Life Extension Final Clerance Sale

Life Extension Magazine

LE Magazine January 2008
In The News

CoQ10 May Prevent Migraine in Kids and Teens

CoQ10 May Prevent Migraine in Kids and Teens

Coenzyme Q10 supplementation may prevent migraine headaches in those who are deficient in this nutrient.* Researchers at Cincinnati Children’s Hospital Medical Center assessed CoQ10 levels among more than 1,500 children and adolescents visiting a neurology clinic due to frequent headaches. Those with low CoQ10 levels were started on a program of CoQ10 supplementation. Their subsequent headaches and CoQ10 levels were monitored.

About one third of the children and adolescents referred to the clinic for frequent headaches were CoQ10 deficient. A subset of patients who were seen in follow-up after about three months had normalized CoQ10 levels. The normalized CoQ10 patients reported fewer headaches, while headache disability scores decreased by more than half, overall. “Deficiency of CoQ10 may be common in…migraine…,” investigators concluded, “…supplementation may result in clinical improvement.”

—Dale Kiefer

Reference

* Hershey AD, Powers SW, Vockell AL, et al. Coenzyme Q10 deficiency and response to supplementation in pediatric and adolescent migraine. Headache. 2007 Jan;47(1):73-80.

Folic Acid Supplementation Helps Reduce Arsenic Levels

Folic acid supplementation can significantly lower blood levels of arsenic, a toxic element found in contaminated water.* Chronic exposure to arsenic affects more than 100 million individuals worldwide and is associated with an increased risk of cardiovascular disease, skin, liver, and bladder cancer, and other health conditions.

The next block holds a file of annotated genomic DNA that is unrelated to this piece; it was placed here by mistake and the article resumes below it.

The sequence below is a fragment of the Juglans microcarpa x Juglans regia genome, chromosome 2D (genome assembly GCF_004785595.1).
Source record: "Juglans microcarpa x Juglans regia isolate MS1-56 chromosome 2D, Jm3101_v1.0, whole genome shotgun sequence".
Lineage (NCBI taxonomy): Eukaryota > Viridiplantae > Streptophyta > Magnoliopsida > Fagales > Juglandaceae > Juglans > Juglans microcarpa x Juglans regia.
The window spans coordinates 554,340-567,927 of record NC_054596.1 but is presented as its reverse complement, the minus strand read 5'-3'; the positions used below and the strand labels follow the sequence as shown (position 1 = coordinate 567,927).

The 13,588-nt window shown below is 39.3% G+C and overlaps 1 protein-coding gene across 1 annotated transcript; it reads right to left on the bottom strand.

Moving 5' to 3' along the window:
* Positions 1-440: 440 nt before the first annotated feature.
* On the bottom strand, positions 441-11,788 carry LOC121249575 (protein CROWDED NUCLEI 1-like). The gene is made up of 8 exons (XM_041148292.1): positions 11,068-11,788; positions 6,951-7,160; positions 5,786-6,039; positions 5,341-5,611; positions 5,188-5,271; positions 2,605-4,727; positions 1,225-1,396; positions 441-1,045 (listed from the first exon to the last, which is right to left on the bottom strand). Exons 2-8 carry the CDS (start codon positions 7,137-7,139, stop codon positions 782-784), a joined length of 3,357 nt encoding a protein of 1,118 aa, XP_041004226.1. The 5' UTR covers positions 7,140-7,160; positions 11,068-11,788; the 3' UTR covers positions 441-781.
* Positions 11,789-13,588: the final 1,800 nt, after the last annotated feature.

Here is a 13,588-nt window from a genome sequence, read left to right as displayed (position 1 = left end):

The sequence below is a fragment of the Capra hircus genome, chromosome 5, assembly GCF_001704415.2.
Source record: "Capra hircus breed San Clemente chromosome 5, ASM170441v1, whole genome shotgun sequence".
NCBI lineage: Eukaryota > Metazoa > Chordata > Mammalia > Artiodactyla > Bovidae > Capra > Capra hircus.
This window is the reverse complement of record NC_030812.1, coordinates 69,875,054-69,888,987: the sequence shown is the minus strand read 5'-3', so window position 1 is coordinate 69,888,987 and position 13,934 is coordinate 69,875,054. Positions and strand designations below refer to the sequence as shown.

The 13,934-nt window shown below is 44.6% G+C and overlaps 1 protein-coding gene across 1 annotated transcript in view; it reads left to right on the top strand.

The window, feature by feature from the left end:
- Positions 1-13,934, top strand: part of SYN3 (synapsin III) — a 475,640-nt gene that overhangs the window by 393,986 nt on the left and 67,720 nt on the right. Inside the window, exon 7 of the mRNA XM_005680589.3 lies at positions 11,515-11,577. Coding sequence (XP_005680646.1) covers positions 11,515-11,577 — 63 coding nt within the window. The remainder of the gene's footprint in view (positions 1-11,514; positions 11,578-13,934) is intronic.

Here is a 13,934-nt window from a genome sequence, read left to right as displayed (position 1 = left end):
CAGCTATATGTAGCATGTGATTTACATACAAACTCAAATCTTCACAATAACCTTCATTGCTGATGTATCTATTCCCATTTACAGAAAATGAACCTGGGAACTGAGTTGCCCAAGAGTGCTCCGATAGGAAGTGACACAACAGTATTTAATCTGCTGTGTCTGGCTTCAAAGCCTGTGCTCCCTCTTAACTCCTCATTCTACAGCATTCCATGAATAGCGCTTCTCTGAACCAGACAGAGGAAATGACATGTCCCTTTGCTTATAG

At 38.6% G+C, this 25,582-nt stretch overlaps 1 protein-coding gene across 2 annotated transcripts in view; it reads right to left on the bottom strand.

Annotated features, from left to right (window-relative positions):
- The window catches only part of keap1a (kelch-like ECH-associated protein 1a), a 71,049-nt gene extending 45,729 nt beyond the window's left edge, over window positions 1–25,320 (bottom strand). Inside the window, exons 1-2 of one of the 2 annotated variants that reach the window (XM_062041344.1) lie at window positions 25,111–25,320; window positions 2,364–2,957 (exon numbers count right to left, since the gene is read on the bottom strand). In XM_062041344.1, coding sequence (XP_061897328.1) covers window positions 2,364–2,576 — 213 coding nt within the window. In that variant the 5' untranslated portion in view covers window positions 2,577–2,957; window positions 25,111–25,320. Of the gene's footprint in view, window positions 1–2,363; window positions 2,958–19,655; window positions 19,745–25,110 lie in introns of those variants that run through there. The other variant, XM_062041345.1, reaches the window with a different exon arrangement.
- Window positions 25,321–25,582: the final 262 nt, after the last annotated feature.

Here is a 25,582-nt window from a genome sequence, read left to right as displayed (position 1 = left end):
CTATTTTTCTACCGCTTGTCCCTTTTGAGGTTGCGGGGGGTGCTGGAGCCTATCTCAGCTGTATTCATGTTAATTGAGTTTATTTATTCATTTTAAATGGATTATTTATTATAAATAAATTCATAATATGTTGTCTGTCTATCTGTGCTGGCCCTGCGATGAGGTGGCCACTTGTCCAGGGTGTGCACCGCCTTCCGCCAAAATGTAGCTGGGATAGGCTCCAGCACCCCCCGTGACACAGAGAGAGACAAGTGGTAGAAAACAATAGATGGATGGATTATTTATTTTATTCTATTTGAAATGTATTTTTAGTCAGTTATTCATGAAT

In this randomized, double-blind trial, researchers at Columbia University gave 400 mcg/day of folic acid or placebo to 130 folate-deficient participants in Bangladesh, where arsenic exposure is prevalent. After 12 weeks, they found that folic acid dramatically reduced blood arsenic levels by 14%.

“Folic acid supplementation enhanced the detoxification of arsenic to a form that is more readily excreted in urine,” Dr Gamble, the study’s lead author, explained. “The results of this study suggest that a simple, low-cost nutritional intervention may help to prevent some of the long-term health consequences associated with arsenic exposure for the many populations at risk,” she concluded.

—Dayna Dye

Reference

* Gamble MV, Liu X, Slavkovich V, et al. Folic acid supplementation lowers blood arsenic. Am J Clin Nutr. 2007 Oct;86(4):1202-9.

Creatine, CLA Strengthen Exercise in Seniors

Creatine, CLA Strengthen Exercise in Seniors

Supplementing with creatine and conjugated linoleic acid (CLA) enhances the beneficial effects of exercise training in older subjects.*

Researchers at McMaster University in Hamilton, Ontario, recruited 19 men and 20 women aged 65 and older to undergo twice-weekly resistance exercise training. The subjects were randomized to receive creatine, 5 g/day, and CLA, 6 g/day, or a placebo for six months.